The tissue market has always accompanied the economic dynamics of various markets and becomes a precise indicator of their growth. Following the evolution of the tissue market can help understand how to make the best investments in view of the market of the future.
The tissue market in Europe is worth 8.44 million tonnes a year. It is a lively market that has started showing the first signs of recovery after a long period of crisis. Analysts believe that, although one cannot talk about proper growth yet, the levels lost in the past years can at least be recovered.
In Europe, the first four countries that totally have one quarter of the market will be leading in this trend, specifically Germany (17%), United Kingdom (13%), France (11%) and Italy (10%) (figure 1).
Although it is true that consumption and production are important factors to consider, a lot of useful information can be obtained from the analysis of the way in which tissue and tissue-based products are marketed.
This was clearly stated in Lucca (Italy) on the occasion of the Miac 2016 exhibition by Bodo Kottwitz, founder and director of BKay Tissue Advice, who chaired the two conferences devoted to the tissue industry that took place during the fair.
«The future European tissue market is faced with unknowns, especially with reference to Indonesian productions and the way in which Turkey will act on international markets»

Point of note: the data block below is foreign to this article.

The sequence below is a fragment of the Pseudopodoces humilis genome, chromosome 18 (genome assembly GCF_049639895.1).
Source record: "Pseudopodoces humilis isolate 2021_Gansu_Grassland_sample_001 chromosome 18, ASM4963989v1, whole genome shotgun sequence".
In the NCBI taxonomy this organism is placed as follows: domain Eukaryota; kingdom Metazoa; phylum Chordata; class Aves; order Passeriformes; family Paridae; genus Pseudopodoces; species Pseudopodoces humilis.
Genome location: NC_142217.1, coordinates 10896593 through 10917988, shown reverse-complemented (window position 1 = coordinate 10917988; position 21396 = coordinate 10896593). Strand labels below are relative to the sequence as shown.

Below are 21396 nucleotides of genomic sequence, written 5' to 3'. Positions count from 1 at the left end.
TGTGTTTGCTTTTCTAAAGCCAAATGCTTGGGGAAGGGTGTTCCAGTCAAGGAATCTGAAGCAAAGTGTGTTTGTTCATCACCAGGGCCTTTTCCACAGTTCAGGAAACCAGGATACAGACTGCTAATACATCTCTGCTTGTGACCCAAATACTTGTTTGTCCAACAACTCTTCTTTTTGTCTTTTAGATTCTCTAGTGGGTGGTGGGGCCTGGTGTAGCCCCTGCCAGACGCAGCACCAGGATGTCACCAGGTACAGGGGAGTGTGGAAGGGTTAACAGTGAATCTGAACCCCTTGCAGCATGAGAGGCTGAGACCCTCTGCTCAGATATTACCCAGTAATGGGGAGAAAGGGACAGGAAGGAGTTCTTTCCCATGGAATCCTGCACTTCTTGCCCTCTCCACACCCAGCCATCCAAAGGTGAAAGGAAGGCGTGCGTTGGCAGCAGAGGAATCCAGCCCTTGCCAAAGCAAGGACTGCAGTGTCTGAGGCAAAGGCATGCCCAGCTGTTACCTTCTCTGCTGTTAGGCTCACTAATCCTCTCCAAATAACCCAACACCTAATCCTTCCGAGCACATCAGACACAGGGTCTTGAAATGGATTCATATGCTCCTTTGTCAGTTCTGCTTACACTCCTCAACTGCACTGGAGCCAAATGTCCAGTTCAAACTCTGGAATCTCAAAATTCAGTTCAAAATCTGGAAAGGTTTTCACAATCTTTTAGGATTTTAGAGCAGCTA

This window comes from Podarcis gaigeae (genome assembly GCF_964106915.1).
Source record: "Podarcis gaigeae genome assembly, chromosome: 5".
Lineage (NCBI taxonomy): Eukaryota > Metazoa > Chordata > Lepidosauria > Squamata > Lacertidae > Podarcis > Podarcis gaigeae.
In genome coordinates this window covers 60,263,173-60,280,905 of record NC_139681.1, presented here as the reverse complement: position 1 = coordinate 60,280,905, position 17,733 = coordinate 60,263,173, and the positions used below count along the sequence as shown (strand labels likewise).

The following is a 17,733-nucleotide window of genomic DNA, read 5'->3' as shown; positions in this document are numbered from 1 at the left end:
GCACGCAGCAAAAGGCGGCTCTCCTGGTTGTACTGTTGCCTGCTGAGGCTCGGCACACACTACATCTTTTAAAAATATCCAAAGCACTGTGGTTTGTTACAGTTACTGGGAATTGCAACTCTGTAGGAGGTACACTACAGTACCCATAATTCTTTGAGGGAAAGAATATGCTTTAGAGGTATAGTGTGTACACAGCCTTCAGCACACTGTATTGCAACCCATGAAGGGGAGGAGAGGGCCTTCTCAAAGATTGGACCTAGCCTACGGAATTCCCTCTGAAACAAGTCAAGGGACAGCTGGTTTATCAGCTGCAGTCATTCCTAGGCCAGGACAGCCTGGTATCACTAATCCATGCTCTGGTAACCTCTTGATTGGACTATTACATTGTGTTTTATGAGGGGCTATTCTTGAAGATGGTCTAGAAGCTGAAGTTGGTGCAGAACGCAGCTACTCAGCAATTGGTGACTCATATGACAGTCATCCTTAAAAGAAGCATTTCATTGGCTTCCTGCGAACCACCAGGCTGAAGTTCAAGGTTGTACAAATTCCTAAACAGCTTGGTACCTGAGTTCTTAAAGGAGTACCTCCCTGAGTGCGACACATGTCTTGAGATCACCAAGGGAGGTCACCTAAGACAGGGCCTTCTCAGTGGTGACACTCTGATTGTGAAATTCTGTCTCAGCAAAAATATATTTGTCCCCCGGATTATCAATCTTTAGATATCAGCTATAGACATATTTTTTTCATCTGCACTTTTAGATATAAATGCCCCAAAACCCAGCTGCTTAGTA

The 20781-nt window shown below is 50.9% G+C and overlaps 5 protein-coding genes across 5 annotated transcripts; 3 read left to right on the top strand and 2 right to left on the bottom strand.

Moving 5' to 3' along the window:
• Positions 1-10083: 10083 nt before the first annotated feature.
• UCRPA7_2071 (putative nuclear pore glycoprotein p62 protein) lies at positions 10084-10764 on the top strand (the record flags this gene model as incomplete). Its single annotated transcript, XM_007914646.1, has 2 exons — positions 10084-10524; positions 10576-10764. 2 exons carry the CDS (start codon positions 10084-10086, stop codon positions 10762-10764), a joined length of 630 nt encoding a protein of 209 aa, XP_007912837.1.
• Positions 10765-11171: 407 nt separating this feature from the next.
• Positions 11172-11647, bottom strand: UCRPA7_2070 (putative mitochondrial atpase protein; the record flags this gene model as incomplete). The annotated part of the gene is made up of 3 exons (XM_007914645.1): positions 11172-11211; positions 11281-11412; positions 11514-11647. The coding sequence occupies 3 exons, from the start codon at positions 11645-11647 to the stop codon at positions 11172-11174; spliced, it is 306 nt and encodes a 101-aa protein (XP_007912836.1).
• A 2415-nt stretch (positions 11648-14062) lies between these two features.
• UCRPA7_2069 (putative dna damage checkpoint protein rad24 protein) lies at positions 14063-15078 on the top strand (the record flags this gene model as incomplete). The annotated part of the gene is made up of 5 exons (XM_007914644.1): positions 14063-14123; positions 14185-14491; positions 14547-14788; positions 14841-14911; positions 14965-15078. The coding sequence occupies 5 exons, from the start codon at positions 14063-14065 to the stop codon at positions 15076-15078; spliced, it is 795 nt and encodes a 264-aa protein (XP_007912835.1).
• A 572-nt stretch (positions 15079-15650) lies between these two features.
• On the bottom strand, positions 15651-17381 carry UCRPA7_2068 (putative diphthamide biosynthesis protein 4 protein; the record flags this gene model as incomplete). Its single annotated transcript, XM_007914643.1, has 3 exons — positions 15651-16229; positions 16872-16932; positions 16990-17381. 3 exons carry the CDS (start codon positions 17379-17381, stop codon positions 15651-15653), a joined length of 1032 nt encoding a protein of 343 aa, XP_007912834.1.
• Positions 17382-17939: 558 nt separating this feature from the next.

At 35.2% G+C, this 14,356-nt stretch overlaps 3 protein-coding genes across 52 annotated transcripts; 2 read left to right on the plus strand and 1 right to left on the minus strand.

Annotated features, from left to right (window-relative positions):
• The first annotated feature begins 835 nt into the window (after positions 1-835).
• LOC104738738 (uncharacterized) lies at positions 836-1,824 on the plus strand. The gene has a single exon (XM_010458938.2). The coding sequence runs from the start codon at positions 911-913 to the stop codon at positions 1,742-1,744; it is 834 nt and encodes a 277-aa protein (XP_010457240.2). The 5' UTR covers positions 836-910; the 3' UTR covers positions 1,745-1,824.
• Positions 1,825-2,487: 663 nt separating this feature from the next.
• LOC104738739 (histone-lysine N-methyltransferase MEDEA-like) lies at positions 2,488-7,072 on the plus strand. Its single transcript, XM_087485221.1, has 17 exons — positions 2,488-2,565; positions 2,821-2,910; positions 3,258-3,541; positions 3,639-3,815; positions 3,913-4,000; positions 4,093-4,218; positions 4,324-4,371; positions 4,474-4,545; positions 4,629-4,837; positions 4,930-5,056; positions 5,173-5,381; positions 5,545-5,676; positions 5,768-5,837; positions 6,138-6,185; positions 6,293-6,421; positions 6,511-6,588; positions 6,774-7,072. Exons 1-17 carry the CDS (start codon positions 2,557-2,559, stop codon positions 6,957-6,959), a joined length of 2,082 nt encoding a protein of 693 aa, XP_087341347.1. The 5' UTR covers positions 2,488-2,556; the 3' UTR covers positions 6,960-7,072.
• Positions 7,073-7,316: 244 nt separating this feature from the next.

The trade flow
Kottwitz illustrated the evolutions and forecasts of the tissue market and particularly focussed on tissue distribution. The identification of the destination of trade flows can namely allow to understand what the markets of the future are and where companies are going to direct their investments.
Based on available data, in particular, «imports and exports accounted every year for more than 3 million tonnes in Western Europe and 1 million tonnes in the Eastern part of the continent. Kottwitz says that «this is great news, showing that in Europe tissue producers can meet the needs of the local market, as well as find commercial outlets for their products outside the national borders. Tissue is furthermore marketed in various forms, both to be processed elsewhere and as a finite product after converting (figure 2).